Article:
It wasn’t until President Abraham Lincoln was in the White House that the day of thanksgiving became widely celebrated throughout the nation. Prompted by lobbying campaign launched by Sarah Josepha Hale, a writer, editor, and author of “Mary Had a Little Lamb,” President Lincoln returned the nation to its colonial roots and declared a national day of thanksgiving for the last Thursday in November.


When Congress formally established Thanksgiving as a national holiday in 1870, it was sometimes celebrated on the third Thursday in November and sometimes in December. It wasn’t until Franklin Delano Roosevelt took office that the third November Thursday became the legally-observed day of celebration.


In 1879, lawmakers added George Washington’s Birthday (now observed as President’s Day) to the holiday list. Memorial Day, originally called Decoration Day, came in 1888; Labor Day, six years later. Veterans’ Day, originally called Armistice Day and meant to signify a day of peace, was established in 1938, when the world – or at least the United States – thought it already had fought the war to end all wars and when conflict was brewing in Europe.

Inauguration Day became a holiday in 1956; Columbus Day was established in 1968; and Martin Luther King Jr.’s birthday first was marked in 1983, 15 years after the civil rights leader’s death and 15 years after lawmakers began deliberations about whether to formally observe the icon’s life and message. (In 1979, Congress actually rejected legislation to observe King’s birthday. There are still four lawmakers serving in Congress today who voted against making MLK Day a holiday.)


Before June 1968, when Congress passed the Uniform Holiday Act (UHA), President’s Day was celebrated on Feb. 22, Memorial Day on May 30, and Veterans Day on Nov. 11. The UHA moved these celebrations so that they always would be celebrated on a Monday. Why? One reason was to give families the opportunity to “be together,” another was to give Americans the chance to “enjoy a wider range of recreational activities, since they would be afforded more time to travel.” In other words: to incentivize Americans to boost the economy by taking trips and going shopping. Be thankful for that as you’re backed up on the New Jersey Turnpike.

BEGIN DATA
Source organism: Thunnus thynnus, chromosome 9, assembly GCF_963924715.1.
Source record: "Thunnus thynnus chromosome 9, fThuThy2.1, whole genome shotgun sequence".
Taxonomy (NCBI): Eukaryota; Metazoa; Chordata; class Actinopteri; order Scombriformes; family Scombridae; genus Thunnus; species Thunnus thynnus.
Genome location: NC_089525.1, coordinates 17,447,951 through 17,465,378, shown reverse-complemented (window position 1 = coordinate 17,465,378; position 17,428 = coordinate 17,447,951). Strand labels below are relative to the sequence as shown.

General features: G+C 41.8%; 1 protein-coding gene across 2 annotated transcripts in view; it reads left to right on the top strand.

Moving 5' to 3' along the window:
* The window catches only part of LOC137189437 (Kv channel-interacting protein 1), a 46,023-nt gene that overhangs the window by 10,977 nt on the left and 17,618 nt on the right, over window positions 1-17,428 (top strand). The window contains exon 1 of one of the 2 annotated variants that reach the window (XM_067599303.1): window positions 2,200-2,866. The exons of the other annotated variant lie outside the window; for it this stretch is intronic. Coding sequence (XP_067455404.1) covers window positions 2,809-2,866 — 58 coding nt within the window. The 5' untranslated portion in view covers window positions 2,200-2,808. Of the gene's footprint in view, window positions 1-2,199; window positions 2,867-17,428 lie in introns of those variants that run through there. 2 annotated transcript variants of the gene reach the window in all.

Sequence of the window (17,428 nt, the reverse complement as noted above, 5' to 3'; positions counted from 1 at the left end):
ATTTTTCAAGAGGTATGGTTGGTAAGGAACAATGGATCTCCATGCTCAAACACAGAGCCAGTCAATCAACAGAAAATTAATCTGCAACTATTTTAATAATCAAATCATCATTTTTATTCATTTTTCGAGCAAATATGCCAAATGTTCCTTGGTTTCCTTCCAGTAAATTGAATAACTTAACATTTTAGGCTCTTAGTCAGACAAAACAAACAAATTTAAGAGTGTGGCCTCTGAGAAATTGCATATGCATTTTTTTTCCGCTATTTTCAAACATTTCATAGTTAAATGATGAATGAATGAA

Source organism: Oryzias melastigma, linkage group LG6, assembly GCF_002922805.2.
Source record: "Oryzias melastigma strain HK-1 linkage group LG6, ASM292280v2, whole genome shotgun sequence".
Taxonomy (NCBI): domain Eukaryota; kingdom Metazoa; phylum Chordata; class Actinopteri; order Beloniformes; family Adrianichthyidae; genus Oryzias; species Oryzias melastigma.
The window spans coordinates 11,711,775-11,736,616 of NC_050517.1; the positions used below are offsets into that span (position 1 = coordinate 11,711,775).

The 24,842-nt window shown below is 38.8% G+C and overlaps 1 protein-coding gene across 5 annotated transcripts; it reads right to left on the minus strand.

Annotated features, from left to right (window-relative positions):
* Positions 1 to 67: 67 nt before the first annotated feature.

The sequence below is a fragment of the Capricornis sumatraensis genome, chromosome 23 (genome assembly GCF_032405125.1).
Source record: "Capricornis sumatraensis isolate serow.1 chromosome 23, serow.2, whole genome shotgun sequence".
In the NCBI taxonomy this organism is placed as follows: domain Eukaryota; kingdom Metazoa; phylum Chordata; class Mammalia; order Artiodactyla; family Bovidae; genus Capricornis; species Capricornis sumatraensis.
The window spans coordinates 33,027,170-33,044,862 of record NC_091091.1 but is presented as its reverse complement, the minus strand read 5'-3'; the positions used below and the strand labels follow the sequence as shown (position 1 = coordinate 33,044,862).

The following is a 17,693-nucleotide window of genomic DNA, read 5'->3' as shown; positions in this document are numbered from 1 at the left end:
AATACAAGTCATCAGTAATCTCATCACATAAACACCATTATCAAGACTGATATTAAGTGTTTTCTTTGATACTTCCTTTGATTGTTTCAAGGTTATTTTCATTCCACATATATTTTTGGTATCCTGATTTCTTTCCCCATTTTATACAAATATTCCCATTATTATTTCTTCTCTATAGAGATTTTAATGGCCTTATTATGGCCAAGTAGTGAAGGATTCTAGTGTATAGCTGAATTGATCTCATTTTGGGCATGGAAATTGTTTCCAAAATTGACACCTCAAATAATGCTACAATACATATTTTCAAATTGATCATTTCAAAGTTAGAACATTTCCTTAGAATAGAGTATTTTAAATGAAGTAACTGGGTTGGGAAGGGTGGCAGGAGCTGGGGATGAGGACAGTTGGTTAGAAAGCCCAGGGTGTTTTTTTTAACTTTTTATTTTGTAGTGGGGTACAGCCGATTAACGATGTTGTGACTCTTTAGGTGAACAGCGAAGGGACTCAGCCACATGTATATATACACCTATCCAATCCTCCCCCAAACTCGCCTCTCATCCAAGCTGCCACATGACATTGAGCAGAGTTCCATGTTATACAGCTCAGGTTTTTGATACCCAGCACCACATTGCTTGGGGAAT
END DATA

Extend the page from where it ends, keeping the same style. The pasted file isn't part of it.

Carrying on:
An automatic day off to observe national holidays is applicable only to employees of the U.S. government, including the U.S. Postal Service, and employees of the District of Columbia, though most private employers follow suit. States also can establish their own holidays, independent of the federal government. Pennsylvania considers the day after Thanksgiving a holiday; California marks Cesar Chavez Day on April 1; Rhode Island observes Victory Day in mid-August to commemorate the end of World War II; and several southern states, including Alabama, Mississippi and Florida, still close their respective government offices to celebrate Robert E. Lee Day every year. Noting Lee was a “was a traitor to the United States of America … responsible for the death of over 700,000 combatants and civilians” during the Civil War, a petition this year to end Robert E. Lee Day in Alabama attracted more than 20,000 supporters.


Are we likely to see any new federal holidays in the future? Perhaps.


The first piece of legislation introduced by House Democrats this year would make Election Day a national holiday – not in order to boost economic activity, but in an effort to get more Americans to the polls. According to a survey by Pew Research Center, more than 70 percent of Democratic voters and about 60 percent of Republicans support that idea, making the concept ... more popular than Valentine’s Day.